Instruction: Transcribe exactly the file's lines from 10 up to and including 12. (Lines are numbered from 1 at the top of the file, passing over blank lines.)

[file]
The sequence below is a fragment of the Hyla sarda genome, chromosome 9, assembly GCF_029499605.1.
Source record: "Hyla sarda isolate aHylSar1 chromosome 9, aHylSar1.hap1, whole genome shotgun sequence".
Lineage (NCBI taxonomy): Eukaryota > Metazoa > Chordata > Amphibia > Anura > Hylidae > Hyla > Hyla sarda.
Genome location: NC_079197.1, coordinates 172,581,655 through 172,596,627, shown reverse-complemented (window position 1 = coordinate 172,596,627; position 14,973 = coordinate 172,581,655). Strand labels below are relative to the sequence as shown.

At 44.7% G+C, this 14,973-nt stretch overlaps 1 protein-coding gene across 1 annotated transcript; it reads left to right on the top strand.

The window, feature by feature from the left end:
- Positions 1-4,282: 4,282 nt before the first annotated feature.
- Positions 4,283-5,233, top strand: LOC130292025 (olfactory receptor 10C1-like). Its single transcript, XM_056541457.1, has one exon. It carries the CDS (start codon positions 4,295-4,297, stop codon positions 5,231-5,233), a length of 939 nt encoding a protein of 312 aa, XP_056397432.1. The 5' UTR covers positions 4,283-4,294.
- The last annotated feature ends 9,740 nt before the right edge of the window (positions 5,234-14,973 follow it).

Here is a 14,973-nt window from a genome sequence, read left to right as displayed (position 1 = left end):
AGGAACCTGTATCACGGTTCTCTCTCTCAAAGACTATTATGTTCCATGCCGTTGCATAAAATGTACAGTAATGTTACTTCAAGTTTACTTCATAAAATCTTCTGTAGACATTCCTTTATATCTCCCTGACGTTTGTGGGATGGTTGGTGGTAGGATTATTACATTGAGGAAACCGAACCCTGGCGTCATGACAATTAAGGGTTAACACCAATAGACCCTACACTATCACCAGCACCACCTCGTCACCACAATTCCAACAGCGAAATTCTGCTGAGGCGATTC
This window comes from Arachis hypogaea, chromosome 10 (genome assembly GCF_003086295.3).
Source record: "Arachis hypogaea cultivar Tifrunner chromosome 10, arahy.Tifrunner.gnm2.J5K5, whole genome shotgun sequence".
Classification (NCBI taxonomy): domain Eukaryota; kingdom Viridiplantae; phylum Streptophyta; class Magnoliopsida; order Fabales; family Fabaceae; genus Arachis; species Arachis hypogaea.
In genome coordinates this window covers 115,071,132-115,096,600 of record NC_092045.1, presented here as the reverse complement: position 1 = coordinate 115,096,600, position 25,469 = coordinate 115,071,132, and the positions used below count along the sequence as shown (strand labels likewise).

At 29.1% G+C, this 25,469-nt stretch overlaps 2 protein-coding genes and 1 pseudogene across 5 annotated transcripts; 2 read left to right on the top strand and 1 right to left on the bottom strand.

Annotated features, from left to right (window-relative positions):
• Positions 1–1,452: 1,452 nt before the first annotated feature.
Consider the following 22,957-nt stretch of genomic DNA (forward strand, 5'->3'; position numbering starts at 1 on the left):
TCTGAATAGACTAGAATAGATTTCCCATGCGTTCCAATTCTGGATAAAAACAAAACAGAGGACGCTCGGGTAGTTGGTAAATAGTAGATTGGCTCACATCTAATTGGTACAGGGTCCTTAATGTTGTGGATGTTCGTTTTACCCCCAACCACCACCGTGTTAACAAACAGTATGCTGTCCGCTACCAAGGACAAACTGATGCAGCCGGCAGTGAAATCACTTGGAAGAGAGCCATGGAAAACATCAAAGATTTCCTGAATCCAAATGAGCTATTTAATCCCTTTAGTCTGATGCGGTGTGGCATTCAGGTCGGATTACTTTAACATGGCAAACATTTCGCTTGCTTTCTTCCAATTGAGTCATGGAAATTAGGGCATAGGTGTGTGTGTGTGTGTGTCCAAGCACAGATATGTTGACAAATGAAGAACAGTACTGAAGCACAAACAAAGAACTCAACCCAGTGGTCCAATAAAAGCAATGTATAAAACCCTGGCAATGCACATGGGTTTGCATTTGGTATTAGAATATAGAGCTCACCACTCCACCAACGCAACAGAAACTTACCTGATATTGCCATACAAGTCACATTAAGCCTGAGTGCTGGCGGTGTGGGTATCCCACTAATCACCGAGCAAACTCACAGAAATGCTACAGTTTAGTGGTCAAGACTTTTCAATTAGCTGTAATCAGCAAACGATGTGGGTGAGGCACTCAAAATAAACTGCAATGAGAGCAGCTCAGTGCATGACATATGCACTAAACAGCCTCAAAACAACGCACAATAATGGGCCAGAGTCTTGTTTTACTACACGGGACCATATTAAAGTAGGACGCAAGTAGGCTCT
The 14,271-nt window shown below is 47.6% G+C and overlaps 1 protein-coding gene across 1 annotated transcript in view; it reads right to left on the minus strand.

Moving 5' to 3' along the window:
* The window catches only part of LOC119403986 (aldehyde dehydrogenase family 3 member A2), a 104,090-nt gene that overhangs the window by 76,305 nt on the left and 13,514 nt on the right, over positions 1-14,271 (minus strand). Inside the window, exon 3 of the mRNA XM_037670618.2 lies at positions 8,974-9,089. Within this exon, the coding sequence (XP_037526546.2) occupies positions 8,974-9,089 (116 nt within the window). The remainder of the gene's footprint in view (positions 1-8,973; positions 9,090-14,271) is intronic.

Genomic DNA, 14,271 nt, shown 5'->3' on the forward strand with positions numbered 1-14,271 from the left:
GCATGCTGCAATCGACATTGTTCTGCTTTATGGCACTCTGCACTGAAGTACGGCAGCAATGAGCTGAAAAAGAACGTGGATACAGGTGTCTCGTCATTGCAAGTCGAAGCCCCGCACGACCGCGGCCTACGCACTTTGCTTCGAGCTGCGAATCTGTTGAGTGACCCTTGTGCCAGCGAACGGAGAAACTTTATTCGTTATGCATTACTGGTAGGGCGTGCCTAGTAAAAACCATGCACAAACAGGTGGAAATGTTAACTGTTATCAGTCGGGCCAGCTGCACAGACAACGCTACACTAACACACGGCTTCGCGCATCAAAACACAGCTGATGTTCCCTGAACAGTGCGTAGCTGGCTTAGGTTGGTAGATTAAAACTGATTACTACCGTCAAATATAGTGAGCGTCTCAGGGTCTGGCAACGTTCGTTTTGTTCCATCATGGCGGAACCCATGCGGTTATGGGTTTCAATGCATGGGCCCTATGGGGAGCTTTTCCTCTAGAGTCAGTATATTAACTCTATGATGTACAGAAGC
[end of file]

Here is a 14,973-nt window from a genome sequence, read left to right as displayed (position 1 = left end):
AGGAACCTGTATCACGGTTCTCTCTCTCAAAGACTATTATGTTCCATGCCGTTGCATAAAATGTACAGTAATGTTACTTCAAGTTTACTTCATAAAATCTTCTGTAGACATTCCTTTATATCTCCCTGACGTTTGTGGGATGGTTGGTGGTAGGATTATTACATTGAGGAAACCGAACCCTGGCGTCATGACAATTAAGGGTTAACACCAATAGACCCTACACTATCACCAGCACCACCTCGTCACCACAATTCCAACAGCGAAATTCTGCTGAGGCGATTC
This window comes from Arachis hypogaea, chromosome 10 (genome assembly GCF_003086295.3).